Malaria infections rose for the second year in a row in 2017, following half a decade of decreases, the World Health Organisation (WHO) reported on Monday.
In its annual malaria report, the UN health agency estimated 219 million cases in 2017, 2 million more than in 2016.
“As progress stagnates, we are at risk of squandering years of toil, investment and success in reducing the number of people suffering from the disease,” WHO Director-General, Tedros Ghebreyesus, warned.
“The fact that every two minutes a child dies from this preventable and curable disease is unacceptable,” he wrote in the report.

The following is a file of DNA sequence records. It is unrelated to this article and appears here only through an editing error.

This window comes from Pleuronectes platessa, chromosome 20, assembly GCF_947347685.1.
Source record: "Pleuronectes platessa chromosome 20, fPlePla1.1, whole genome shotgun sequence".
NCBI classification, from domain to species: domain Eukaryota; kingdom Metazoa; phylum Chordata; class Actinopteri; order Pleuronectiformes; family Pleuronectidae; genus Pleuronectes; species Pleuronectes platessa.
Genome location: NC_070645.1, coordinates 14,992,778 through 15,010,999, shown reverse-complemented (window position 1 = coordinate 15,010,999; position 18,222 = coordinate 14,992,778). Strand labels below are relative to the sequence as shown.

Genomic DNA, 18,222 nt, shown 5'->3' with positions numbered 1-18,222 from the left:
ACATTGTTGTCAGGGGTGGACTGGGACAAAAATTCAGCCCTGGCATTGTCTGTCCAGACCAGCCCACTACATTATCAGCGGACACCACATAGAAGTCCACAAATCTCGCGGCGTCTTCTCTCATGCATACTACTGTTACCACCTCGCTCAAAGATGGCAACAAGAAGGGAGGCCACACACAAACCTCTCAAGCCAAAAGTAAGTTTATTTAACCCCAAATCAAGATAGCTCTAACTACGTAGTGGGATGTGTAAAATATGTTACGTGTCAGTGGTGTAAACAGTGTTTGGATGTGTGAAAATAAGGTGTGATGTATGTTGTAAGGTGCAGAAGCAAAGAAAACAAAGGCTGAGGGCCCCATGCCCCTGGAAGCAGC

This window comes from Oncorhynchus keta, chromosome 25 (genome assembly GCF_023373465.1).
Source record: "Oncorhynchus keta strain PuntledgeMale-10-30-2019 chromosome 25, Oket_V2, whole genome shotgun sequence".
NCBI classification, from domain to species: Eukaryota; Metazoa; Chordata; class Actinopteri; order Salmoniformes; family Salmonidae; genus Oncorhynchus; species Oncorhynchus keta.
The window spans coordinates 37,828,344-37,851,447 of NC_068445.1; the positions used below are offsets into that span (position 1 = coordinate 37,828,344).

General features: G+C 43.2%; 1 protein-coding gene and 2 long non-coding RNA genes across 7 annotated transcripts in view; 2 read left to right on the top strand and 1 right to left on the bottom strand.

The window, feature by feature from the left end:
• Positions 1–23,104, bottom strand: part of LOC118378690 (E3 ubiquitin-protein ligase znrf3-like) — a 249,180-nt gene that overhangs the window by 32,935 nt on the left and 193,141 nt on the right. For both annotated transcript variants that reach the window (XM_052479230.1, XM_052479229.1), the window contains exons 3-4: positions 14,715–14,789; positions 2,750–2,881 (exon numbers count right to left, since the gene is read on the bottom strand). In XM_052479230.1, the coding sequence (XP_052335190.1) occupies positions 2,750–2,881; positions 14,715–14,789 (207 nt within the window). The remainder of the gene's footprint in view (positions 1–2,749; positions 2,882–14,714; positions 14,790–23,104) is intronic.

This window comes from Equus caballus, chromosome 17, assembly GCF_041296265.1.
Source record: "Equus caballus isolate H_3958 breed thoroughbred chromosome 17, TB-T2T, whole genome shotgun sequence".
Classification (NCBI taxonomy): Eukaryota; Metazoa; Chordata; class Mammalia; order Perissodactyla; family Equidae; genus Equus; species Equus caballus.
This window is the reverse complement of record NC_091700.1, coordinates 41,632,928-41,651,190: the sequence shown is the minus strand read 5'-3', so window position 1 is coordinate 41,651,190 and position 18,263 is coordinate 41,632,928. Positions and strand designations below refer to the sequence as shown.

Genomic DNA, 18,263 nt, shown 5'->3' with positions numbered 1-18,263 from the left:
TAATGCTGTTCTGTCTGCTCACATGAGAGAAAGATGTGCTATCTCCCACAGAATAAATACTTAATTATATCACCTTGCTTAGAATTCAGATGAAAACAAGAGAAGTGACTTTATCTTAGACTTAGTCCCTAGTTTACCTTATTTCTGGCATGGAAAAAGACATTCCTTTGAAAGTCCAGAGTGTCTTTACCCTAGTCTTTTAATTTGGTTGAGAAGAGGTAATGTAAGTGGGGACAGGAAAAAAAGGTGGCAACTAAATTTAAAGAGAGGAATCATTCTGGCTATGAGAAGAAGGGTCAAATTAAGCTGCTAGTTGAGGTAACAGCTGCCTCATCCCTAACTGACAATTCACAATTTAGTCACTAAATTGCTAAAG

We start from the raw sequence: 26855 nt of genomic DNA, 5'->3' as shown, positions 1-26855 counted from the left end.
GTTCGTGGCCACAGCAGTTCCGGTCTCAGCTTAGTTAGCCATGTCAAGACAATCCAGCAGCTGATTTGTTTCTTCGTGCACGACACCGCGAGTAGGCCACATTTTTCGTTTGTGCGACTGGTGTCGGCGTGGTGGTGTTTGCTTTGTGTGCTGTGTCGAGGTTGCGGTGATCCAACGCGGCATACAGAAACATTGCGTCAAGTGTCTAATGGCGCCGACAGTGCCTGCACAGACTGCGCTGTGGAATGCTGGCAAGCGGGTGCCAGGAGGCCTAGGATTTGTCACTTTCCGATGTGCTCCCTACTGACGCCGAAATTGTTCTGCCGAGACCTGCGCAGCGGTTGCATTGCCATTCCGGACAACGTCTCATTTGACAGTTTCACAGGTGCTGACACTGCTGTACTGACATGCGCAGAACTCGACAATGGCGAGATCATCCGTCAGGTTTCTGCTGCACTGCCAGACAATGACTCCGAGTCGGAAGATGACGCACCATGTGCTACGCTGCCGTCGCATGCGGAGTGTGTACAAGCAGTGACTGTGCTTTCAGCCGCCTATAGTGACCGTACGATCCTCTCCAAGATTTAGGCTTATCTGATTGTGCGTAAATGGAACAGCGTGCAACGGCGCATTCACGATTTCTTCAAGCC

African countries account for 92 per cent of all infections from the mosquito-borne parasite which causes the potentially lethal fever disease.
Infections increased in the hardest-hit countries of Burkina Faso, Cameroon, Congo, Ghana, Mali, Mozambique, Niger, Nigeria, Tanzania and Uganda in 2017.
Low use of bed nets treated with insecticide; a falling rate of indoor spraying; and a lack of preventive therapies for pregnant women and children have contributed to this rise.
In addition, international donations to fight the disease have levelled off, amid decreasing infections and deaths in the past years.
The WHO not only urged wealthy donor countries to increase spending, but also asked the hardest-hit countries to secure domestic funding.
The money should be spent more efficiently in a targeted manner, the UN agency added.
As a positive exception to the negative trend, the WHO highlighted India, where case numbers dropped by nearly a quarter in 2017.